(3) Invisible: Theology and the Experience of Asian American Women (2021)

Grace Ji-Sun Kim

"In Invisible, [the author] examines encounters with racism, sexism, and xenophobia as she works toward ending Asian American women invisibility. She deploys biblical, sociological, and theological narratives to empower the voices of Asian American women. And she shares the story of her heritage, her family history, her immigration, and her own experience as an Asian American woman. She powerfully paves the way for a theology of visibility that honors the voice and identity of these women."

MISCELLANEOUS (varied but valuable)

(1) A weekly rhythm of prayer

I like this. Something for a new year's resolution list? We often talk about praying for missionaries, but what specifically might that mean? OMF have produced a Sunday-Saturday daily prayer guide to help you pray thoughtfully and thoroughly for missionaries you are partnering with.

(2) Create Children's Books for Missions

Such an unusual and fascinating idea I just had to include it here. 8-week online self-directed course through 'Create Seeds': "Join us to enhance your creativity, grow your skills, and be inspired to create children’s book/colouring books that communicate the good news across cultures. If you are an artist, writer and/or working with unreached kids and would like to learn how to tell stories through visual arts, our team is in the process of developing online training just for you."

(3) Understanding Islam 10-week course (UK)

Unreached Network (UK) 10-session course (online only, or Zoom with 3 in-person meetings in Luton) on 'Understanding Islam', starting in January 2022: "This course provides an opportunity to hear from people who have years of experience working and living in Muslim communities as well as Muslim speakers from a variety of backgrounds to enable people to be equipped to develop meaningful relationships and introduce faith related dialogue. Topics include: Doctrine and Muslim beliefs, Shame and honour culture, Outreach to the Muslim community, Welcoming believers from Muslim backgrounds into the church"


CHRISTMAS! (festive fun!)


(1) '12 Days of Christmas' Children's resource

Free PDF from Wycliffe USA. A world Christianity resource for children, learning how Christmas is celebrated in 12 different places around the world. Looks good for family meal times etc. over this festive period. "It’s fun to see how people all over the world celebrate Christmas! Some traditions are a lot like ours here in the U.S., and others are very different! So come travel with us, make crafts and try delicious recipes as we learn about the way people in countries like Nigeria, Georgia, Lithuania and more celebrate Christmas — all while remembering the true reason for the season. Jesus is born!"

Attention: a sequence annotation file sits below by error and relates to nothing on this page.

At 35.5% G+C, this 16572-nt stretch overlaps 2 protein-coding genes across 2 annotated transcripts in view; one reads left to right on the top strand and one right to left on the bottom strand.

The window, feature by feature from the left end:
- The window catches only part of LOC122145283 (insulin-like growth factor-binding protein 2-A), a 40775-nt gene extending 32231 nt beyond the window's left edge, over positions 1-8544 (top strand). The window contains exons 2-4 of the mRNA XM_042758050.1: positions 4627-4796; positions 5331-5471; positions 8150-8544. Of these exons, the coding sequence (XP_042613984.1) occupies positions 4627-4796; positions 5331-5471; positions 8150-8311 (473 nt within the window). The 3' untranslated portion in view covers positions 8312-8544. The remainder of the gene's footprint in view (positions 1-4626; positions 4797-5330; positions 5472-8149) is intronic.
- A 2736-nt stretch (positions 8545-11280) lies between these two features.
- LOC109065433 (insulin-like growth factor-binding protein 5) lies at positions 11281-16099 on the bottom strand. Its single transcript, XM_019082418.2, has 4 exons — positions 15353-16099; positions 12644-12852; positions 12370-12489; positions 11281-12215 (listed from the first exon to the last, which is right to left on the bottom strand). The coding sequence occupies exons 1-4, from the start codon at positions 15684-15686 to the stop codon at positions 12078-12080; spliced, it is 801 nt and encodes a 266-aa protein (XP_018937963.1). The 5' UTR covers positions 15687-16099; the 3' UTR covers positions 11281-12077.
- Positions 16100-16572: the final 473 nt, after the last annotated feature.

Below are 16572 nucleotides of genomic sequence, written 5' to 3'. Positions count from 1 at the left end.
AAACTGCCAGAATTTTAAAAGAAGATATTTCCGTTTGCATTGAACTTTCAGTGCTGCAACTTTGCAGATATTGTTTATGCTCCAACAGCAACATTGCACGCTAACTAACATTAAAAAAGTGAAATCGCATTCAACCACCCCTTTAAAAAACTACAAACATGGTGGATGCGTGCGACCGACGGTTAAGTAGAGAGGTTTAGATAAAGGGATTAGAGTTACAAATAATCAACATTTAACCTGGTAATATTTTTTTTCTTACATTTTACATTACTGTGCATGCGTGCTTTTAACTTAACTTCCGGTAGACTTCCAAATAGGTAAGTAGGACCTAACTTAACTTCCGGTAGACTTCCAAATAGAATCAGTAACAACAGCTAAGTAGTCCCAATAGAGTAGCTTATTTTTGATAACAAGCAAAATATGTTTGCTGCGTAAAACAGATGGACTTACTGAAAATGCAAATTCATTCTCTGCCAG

(2) 7 Christmas Carols That Are Actually About Missions

"Some of the most popular Christmas carols talk about God's power and dominion over the earth and point to the reason we have missions." Alex Kocman from ABWE writes about the mission emphases of some of our most cherished carols.


(3) Christmas gift catalogues

Christmas gifts to support mission engagement and poverty relief work around the world. There's plenty more, but Within Reach Global, East-West, and Tearfund are 3 examples.

QUOTES (wise one-liners)


(1) "If churches don't keep sending people out, God will eventually stop sending people in."

Jared C. Wilson

(2) "The call to follow Jesus included a call to follow him in his mission."

J.D. Greear

(3) "Missions are the test of our faith that the gospel is true."

Lesslie Newbigin

GLOBAL INSIGHT (Noteworthy news)


(1) How Nairobi’s ‘road for the rich’ resulted in thousands of homes reduced to rubble

Infrastructure, China, traffic, development, inequality, growth, elitism and corruption. This story encapsulates so many of the issues related to African urbanization, and with stunning photography too. "About 40,000 people have been made homeless by demolition works for a major Chinese-backed toll road in Kenya’s capital, Nairobi. Schools, businesses and 13,000 homes spread across nearly 40 hectares of the Mukuru Kwa Njenga slum have been demolished since October, clearing land for a link to the Nairobi expressway."

(2) India fertility rate falls to below replacement level

Demographics is usually significant in missions thinking, so this trend is a significant one: "The average number of children per woman, has declined to 2.0. Countries experiencing below-replacement fertility (lower than 2.1 children per woman) — indicates that a generation is not producing enough children to replace itself, eventually leading to an outright reduction in population."

(3) Myanmar coup: The women abused and tortured in detention

"Since Myanmar's military seized power in February, protests have swept across the country - and women have played a prominent role in the resistance movement. Human rights groups say that although the military in Myanmar used disappearances, hostage-taking and torture tactics before, the violence has become more widespread since the coup."

TWEETS (short but significant)






HIGHLIGHTS (most popular links from last Mission Hits…)

(1) 7 Things No Missions Textbook Will Teach You

(2) 10 Ways a church can help raise up new missionaries from within the congregation

(3) The Missionary Calling: A Pastor’s Kid’s Perspective

AND FINALLY (unrelated but interesting!)


(1) Music around the world and across the decades

What a project that is growing here! Click on a country anywhere in the world, and listen to an example of its music from any point in the past 100+ years.

(2) Marine Traffic

Who wouldn't want to see a map of the world live-tracking all the big boats that are on the oceans right now?! The world of shipping is a mystery to me, but this website is fun.


(3) Book Summaries

I quite like book summaries, although I get why many don't. You certainly have to pick the book, and the summarizer, carefully. This website has 100+ non-fiction book summaries done well. Many of which you probably won't be interested in, but some of which you might be. It's all free. If you're willing to pay, then, for me, look no further than Blinkist (1 week free trial)

Full searchable archives of all Mission Hits resources from edition #1


Questions, comments, or suggestions for the next edition?